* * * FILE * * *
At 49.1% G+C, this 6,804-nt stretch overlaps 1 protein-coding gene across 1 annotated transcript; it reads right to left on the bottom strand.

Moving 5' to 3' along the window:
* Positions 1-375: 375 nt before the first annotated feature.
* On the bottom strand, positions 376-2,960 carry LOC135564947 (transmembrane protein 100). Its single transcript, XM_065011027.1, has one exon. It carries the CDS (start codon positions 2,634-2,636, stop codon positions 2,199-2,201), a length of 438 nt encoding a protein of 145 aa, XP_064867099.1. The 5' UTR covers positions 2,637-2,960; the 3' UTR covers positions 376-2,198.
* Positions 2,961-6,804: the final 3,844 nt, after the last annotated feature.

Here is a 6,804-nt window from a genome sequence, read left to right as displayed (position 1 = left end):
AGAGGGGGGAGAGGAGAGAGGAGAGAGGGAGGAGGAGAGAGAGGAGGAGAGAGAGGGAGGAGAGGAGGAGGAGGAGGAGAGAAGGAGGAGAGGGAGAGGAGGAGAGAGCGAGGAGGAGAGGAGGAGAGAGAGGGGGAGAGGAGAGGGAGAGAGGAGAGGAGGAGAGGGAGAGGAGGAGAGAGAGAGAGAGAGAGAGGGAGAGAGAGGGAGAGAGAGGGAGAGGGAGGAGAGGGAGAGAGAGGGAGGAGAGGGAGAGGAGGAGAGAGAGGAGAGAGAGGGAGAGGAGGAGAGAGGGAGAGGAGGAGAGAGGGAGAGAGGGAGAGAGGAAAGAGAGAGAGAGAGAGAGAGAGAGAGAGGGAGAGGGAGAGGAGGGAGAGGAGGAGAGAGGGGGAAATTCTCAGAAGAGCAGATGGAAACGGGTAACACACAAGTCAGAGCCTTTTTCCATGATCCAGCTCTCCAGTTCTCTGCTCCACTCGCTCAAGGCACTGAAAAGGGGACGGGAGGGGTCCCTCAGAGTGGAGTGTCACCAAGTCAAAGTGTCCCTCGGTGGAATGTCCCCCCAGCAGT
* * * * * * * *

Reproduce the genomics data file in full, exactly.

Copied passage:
At 49.1% G+C, this 6,804-nt stretch overlaps 1 protein-coding gene across 1 annotated transcript; it reads right to left on the bottom strand.

Moving 5' to 3' along the window:
* Positions 1-375: 375 nt before the first annotated feature.
* On the bottom strand, positions 376-2,960 carry LOC135564947 (transmembrane protein 100). Its single transcript, XM_065011027.1, has one exon. It carries the CDS (start codon positions 2,634-2,636, stop codon positions 2,199-2,201), a length of 438 nt encoding a protein of 145 aa, XP_064867099.1. The 5' UTR covers positions 2,637-2,960; the 3' UTR covers positions 376-2,198.
* Positions 2,961-6,804: the final 3,844 nt, after the last annotated feature.

Here is a 6,804-nt window from a genome sequence, read left to right as displayed (position 1 = left end):
AGAGGGGGGAGAGGAGAGAGGAGAGAGGGAGGAGGAGAGAGAGGAGGAGAGAGAGGGAGGAGAGGAGGAGGAGGAGGAGAGAAGGAGGAGAGGGAGAGGAGGAGAGAGCGAGGAGGAGAGGAGGAGAGAGAGGGGGAGAGGAGAGGGAGAGAGGAGAGGAGGAGAGGGAGAGGAGGAGAGAGAGAGAGAGAGAGAGGGAGAGAGAGGGAGAGAGAGGGAGAGGGAGGAGAGGGAGAGAGAGGGAGGAGAGGGAGAGGAGGAGAGAGAGGAGAGAGAGGGAGAGGAGGAGAGAGGGAGAGGAGGAGAGAGGGAGAGAGGGAGAGAGGAAAGAGAGAGAGAGAGAGAGAGAGAGAGAGGGAGAGGGAGAGGAGGGAGAGGAGGAGAGAGGGGGAAATTCTCAGAAGAGCAGATGGAAACGGGTAACACACAAGTCAGAGCCTTTTTCCATGATCCAGCTCTCCAGTTCTCTGCTCCACTCGCTCAAGGCACTGAAAAGGGGACGGGAGGGGTCCCTCAGAGTGGAGTGTCACCAAGTCAAAGTGTCCCTCGGTGGAATGTCCCCCCAGCAGT